Wednesday, May 10, 2017

How to find the perfect Chicken recipe for your family



Are you like me and you love your cookbooks and want to know how to utilize chicken in your recipes? I own lots of cookbooks, I got overwhelmed with all these Chicken recipes and I end up roasting the chicken and for a side dish, I do mac and cheese! Does that ever happen to you? (you say no way, I am a way too awesome for that.) Then it’s just me, right?


I have narrowed my search for good chicken recipes into 3 categories:
Type of cooking method is it fried, baked, roasted, grilled, shredded (slow cooked.) or Sous Vide.
Type of meal is it a casserole or a stand-alone portion.
Prep process does it need to be marinated, or brined, or cooked all day, do I have to debone it before I cook it or can I after.


All of the categories mentioned plays a part in getting the perfect recipe. And don’t worry I don’t always follow the prep part of the recipe, because I know that if the end result is to shred the chicken, then I have that covered from freezing and shredding a couple chickens at once. I just need time to defrost it from my freezer.


The type of recipes can all coexist but I usually can look at the recipe and within 3 seconds know if it’s worthy of my time. When it comes to recipes I know what will work, or doesn’t work in my kitchen.


This is what I do:


Know your audience: I start off with the right cookbook, if I am wanting a family friendly chicken dinner I always go to those Church cookbooks, (the ones that are spiral bound and looks like it’s from your community you grew up in,) then you're in the right place. If you want a chicken dinner to impress you may want an everyday Italian cookbook or even the Pioneer woman cookbook. Knowing who you are cooking for helps a ton when looking for a chicken recipe. Look for cookbooks that have a specific ingredient index, that will help aid in your search.


Start with the recipe title, what clues can I get from the title: Here are some clues that I know right off the bat if my family will eat that or not, or if the recipe is worthy of my time, all the while I am not getting into the ingredient section. Focus on the title of the recipe. Here are some examples:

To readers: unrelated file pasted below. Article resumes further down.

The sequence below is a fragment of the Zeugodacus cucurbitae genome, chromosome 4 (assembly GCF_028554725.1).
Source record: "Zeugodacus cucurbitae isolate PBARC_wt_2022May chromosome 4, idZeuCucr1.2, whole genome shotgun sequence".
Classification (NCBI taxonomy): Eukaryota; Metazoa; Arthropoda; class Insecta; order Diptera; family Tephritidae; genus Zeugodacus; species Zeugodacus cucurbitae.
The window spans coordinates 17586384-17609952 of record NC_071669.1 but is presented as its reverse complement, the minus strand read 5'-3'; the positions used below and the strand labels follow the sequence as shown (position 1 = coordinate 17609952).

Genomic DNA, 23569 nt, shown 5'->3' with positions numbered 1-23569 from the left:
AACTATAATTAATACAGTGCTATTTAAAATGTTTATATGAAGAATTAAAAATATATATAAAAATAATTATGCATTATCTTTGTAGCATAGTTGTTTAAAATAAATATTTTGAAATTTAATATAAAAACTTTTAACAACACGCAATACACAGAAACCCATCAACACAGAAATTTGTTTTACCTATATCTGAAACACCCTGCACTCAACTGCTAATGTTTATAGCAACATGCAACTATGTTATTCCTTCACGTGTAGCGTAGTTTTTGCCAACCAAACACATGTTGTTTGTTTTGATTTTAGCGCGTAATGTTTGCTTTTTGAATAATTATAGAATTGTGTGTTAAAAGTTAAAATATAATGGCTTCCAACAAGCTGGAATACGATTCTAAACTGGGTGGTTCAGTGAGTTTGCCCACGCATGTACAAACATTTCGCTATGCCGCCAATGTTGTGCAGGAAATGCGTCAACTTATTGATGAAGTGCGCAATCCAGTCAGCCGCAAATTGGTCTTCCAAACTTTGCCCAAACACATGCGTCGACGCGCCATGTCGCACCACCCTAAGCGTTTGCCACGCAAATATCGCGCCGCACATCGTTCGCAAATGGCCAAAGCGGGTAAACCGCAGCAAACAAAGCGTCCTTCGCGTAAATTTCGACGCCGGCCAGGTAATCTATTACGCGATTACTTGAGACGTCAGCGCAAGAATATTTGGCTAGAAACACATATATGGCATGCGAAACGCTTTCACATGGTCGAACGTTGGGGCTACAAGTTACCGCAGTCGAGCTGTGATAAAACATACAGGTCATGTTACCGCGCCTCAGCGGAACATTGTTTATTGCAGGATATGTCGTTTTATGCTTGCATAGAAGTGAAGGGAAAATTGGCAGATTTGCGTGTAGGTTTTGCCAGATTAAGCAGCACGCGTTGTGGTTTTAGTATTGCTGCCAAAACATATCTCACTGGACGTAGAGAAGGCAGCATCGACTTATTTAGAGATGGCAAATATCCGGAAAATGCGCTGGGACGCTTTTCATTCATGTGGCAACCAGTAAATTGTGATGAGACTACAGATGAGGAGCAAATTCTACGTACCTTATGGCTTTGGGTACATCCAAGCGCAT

Baked Chicken: can mean that it’s a bit healthier and fast, but not all the time… look at how long it says it will be ready
Stuffed Chicken Breasts: really mean, more time and energy that I might not have to devote too unless it’s for a dinner party or a special occasion I am not making this for my family.
Creamy x and chicken: really means this is a casserole, perfect for those long winter nights…
Mr perfect chicken salad: really means precooked chicken with salad-like ingredients. That might be worth my time if I have a family picnic, but not as a family supper.
Chicken pesto with pasta: a healthy alternative to a creamy sauce, and easy if you buy pesto, or cheap if you grow your own herbs for pesto, a must try for this family.
Favorite herb Chicken: example: lemon and rosemary chicken, usually a marinade or a flavor enhancer to add flavor, usually a roasted, sous vide or grilled type recipe that is very open ended.


Smothered Chicken: lots of cheese or sauce loaded with seasoning to make it spicy and delectable. (best done at a restaurant and not at my house… (just kidding)) This recipe does take some time to make.


Blackened Chicken: it’s roasted usually with lots of spices on the skin that you can taste through the chicken. This one is also a great recipe that usually calls for roasting, Sous Vide, or baked.


Knowing the title can make all the difference in giving up on finding the perfect recipe, and knowing the dish, the way it’s prepared and having an idea of how labor intensive will help with finding the right recipe.


At first glance of the recipe, if the ingredients are more than 5 ingredients long I usually skip that recipe, I am in it to feed my family, not become a gourmet chef, usually, If I am looking for a more upscale recipe then I can go into the more time intensive recipes.


I have a small rule when it comes to the rest of the recipe, the ingredients need to be one that I can access easy, It should be in my well-stocked pantry or something I can pick up next time I am at the store. It should also be something that isn’t expensive that I may again for a while. Usually, if it’s a spice that I don’t hardly use, if it’s in a small spice jar for about a $1 then I will get it. Be careful with different types of oils, sometimes it’s not worth the extra money, (spices and olive oil that you can make your own for a fraction of the cost.)


Another thing I look at is the brand name of some of the ingredients, I usually substitute brand name items for the store brand if it’s comparable, sometimes it’s not and I end up getting the name brand product.

Finding the right Chicken recipe is a process, I like to think of it as a culinary journey. Most of the time I find a good grilling or marinade recipe that I can sous vide or roast and I am golden for like 6 months, because with one open-ended recipe I can add different sides, I can change up how I present it, (chicken breast, quarters, shredded on a bun, all with one recipe. So it’s not that you need 50 good recipes you need one good open-ended recipe that you can do more with.

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